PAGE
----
China to shut bitcoin exchanges


Chinese authorities plan to shut down domestic bitcoin exchanges, delivering a final blow to a once-thriving industry of commercial trading for virtual currencies, which took off inside the mainland four years ago.

The country’s central bank has led a draft of instructions that would ban Chinese platforms from providing virtual currency trading services, according to people familiar with the matter. The move comes after months of scrutiny by Beijing, including a ban last week in China on initial coin offerings, a kind of fundraising via virtual currencies.

Regulators in China have been investigating the domestic market for bitcoin and other virtual currencies since the beginning of the year. For a while, officials considered enacting antimoney-laundering rules on exchanges, even circulating a draft of such rules for them to follow.

But the stakes for Beijing grew as prices of virtual currencies like bitcoin soared, adding to the risk of further speculation by domestic investors. Analysts and investors say one reason bitcoin prices rose last year was that Chinese people began using the asset as a way to bet that the value of the yuan would fall. Virtual currencies in theory can allow holders to bypass the traditional banking system to move money outside of China’s capital-controlled borders.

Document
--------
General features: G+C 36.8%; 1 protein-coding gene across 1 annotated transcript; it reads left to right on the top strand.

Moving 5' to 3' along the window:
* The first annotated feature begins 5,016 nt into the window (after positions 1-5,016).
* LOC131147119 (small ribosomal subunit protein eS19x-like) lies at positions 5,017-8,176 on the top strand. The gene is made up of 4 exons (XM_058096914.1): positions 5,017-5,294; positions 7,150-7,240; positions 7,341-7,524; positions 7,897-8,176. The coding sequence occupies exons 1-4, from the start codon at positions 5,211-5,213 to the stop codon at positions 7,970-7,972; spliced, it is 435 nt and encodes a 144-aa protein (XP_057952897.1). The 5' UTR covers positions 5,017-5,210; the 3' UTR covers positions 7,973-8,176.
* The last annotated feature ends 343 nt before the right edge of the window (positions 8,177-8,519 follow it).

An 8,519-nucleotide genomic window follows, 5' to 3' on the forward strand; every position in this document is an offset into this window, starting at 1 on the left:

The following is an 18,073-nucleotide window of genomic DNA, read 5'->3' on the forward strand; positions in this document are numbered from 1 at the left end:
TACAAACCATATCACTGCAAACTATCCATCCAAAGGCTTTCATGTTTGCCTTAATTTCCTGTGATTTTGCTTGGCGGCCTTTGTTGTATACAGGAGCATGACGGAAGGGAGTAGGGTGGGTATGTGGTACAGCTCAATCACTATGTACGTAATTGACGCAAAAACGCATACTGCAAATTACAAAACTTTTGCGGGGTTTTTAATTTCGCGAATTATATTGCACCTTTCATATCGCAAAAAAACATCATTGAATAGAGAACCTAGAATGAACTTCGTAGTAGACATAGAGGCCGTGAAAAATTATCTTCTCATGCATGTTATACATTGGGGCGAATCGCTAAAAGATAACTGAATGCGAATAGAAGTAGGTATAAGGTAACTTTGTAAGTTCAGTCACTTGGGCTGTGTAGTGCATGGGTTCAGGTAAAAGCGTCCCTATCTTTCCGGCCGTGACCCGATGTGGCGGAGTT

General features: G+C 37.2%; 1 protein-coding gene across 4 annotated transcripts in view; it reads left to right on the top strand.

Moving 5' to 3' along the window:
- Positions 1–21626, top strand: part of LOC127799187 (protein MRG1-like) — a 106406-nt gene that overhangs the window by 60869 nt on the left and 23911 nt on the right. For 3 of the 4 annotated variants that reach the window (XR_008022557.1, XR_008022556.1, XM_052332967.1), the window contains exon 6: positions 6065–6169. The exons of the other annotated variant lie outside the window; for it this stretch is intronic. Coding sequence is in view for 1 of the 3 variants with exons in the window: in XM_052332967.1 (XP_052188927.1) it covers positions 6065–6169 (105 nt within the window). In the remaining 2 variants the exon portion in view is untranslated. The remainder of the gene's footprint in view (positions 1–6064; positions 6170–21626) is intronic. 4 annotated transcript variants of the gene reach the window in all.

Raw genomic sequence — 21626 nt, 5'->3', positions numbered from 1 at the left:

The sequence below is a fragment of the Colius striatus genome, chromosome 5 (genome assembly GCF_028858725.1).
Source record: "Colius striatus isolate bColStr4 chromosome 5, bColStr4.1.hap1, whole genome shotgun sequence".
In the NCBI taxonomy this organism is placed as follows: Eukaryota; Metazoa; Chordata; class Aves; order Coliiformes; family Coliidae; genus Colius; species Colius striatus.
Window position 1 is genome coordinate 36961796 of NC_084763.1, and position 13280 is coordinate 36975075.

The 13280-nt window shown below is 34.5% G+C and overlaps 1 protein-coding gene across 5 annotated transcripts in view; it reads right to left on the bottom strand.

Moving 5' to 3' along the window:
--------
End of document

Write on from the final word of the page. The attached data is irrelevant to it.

The People’s Bank of China didn’t respond to a request for comment.

Officials from the central bank, cyberspace administration and banking, securities and other regulatory bodies considered various options for months but ultimately came to a consensus to shut down virtual currency exchanges, said the people.

“Too much disorder was naturally a basic reason” for the ban, said one of the people. The price of one bitcoin traded at around $UA4,279 Monday morning in Beijing, down 16 per cent from its record on September 1.

Trading volumes have already plummeted in China, with authorities stepping up efforts to rein in exchanges. Analysts say more activity is moving underground, where individuals can send virtual currencies to each other using private addresses, which serve like safe-deposit boxes.

The people said that regulators will likely to have to tolerate non-commercial trading of virtual currencies. “The government also doesn’t have the power to control” that, said one person.

Two of the China’s largest domestic bitcoin exchanges, Huobi and BTCC, said over the weekend that regulators haven’t asked them to shut down, even as speculation grows. “We’re still awaiting formal notification from regulators,” said BTCC Chief Executive Bobby Lee. “It’s obviously a sensitive time period.”

A Huobi spokeswoman declined to comment beyond the firm’s press release. Another domestic exchange, OKCoin, didn’t respond to request for comment.

By Chao Deng
The Wall Street Journal


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